His passion for space "really got started," A'Hearn says, during a 1960 summer school course he took at Harvard with famed cosmologist Owen Gingrich, between his junior and senior years at BC, to which he commuted from his home in Braintree, Massachusetts. He earned his Ph.D. in astronomy from the University of Wisconsin in 1966 by arguing in his dissertation that the clouds of Venus could not possibly be water vapor. (He was proved right in the late 1970s, when NASA's Pioneer spacecraft probed the Venusian clouds and found mostly sulfuric acid droplets.)

From Wisconsin, A'Hearn went on to the University of Maryland, where he has since taught and published widely on subjects including interstellar dust, comet nuclei, cometary gas, and the planet Pluto. The Deep Impact project, he says, "simply grew out of my continuing interest in the origins of the solar system."

Prior to the Deep Impact project, NASA had dispatched several spacecraft to snap photos and collect data on comets. The International Comet Explorer (a joint venture with the Europeans) traveled through the comet Giacobini-Zinner's tail in 1985 and the following year joined what NASA officials have called an "international armada of robotic spacecraft" deployed to observe the near approach of Halley's comet. Improved images and data on gas and surface composition were transmitted by NASA's Deep Space 1 flyby of the comet 19P/Borrelly in 1998. And at this writing the spacecraft Stardust is making its way back to Earth bearing particles collected from the cloud around the comet 81P/Wild 2; it is expected to make a soft desert landing in Utah in January 2006.

"What excited me most about the [Deep Impact] project," says A'Hearn, "was the chance to actually dig into a comet and get a close-up look at its guts. All of us who've worked on Deep Impact over the past 10 years feel an intense excitement about getting our hands dirty as space scientists, rather than simply making astronomical observations or restricting ourselves to theoretical concerns."

Seven years and one month after the project was approved, impact photos arrive at mission control. Photo by Gene Blevins/Pool/Corbis

Seven years and one month after the project was approved, impact photos arrive at mission control. Photo by Gene Blevins/Pool/Corbis

A'Hearn is quick to point out that the original idea of taking a direct shot at a comet was hardly his own. NASA had been turning down similar project proposals since at least the 1980s. And the science fiction writer Arthur C. Clarke depicted just such an experiment in his novelization of the 1968 screenplay of 2001: A Space Odyssey. Clarke e-mailed A'Hearn in 1999: "I'm glad someone is finally doing it."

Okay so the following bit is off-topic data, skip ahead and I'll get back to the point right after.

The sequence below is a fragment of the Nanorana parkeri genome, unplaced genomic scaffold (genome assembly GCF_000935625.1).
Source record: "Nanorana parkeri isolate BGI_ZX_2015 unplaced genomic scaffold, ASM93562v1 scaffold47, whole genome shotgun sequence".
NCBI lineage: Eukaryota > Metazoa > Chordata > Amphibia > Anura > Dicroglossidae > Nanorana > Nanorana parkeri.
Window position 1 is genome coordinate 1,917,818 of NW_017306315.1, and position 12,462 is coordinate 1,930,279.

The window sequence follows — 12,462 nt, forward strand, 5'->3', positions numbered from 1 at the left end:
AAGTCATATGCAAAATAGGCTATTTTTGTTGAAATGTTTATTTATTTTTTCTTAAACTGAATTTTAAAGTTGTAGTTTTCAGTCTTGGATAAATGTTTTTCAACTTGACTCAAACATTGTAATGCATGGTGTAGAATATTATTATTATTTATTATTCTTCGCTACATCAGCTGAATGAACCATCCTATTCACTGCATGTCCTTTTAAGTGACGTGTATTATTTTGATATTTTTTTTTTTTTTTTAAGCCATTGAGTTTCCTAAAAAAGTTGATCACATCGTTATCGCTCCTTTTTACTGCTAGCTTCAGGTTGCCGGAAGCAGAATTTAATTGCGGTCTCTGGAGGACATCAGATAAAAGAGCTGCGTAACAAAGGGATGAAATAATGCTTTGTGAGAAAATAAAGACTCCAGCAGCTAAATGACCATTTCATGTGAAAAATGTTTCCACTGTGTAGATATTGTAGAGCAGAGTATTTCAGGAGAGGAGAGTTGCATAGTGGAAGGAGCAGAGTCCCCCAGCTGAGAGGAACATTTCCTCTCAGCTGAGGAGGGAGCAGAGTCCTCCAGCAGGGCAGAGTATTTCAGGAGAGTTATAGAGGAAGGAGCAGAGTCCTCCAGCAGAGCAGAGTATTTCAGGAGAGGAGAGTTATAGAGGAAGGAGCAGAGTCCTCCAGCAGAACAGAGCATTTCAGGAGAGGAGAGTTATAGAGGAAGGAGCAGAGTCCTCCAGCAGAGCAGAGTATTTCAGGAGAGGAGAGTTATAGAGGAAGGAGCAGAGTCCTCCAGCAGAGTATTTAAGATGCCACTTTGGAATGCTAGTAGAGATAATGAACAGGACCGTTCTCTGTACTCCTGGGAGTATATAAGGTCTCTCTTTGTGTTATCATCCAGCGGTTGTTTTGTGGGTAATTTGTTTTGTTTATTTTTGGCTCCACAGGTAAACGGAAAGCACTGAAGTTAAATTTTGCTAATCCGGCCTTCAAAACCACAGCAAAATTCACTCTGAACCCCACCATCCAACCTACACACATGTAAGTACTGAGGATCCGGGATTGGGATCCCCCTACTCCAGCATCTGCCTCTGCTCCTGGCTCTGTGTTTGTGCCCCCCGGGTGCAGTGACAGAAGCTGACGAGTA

According to colleagues, the laid-back and usually soft-spoken A'Hearn was the perfect choice to manage the enterprise. "Mike really doesn't seem to have an ego," says veteran NASA space-exploration manager and physicist Frank B. McDonald. "He's also got a brilliant, creative mind."

Adds astronomer Lucy McFadden, a member of the Deep Impact team and a teaching colleague of A'Hearn's: "It was important to have a manager who could stand up to the pressures involved. . . . Our nerves did get frayed at times. But Mike never became impatient or unreasonably demanding of others. He has a real knack for lightening your load by coming up with a funny joke at just the right time."

Ask A'Hearn how he coped with the pressure of Deep Impact, and he'll start talking about his 28-foot sloop, the Ceol na Farriga (Song of the Sea, in Irish), and about lengthy voyages along the Atlantic seaboard. One of his three sons is an oceanographer. Another is an engineer, and the third, an economist. A'Hearn's wife, Maxine, recently retired as an adjunct professor of anatomy and neurophysiology at several Washington, D.C.–area universities.

1:52 a.m. EDT on the Fourth of July, 2005:

Mission Control, we have confirmation. We have confirmation. Stand by for image downlink from Flyby, copy.


SITTING BESIDE Project Manager Rick Grammier, the JPL executive in charge of Deep Impact's minute-by-minute operations at Mission Control, A'Hearn released a deep breath. NASA's three Earth-orbiting telescopes were reporting a brilliant flash of white light deep in the constellation Virgo—the unmistakable evidence that Impactor had slammed into the heart of the comet.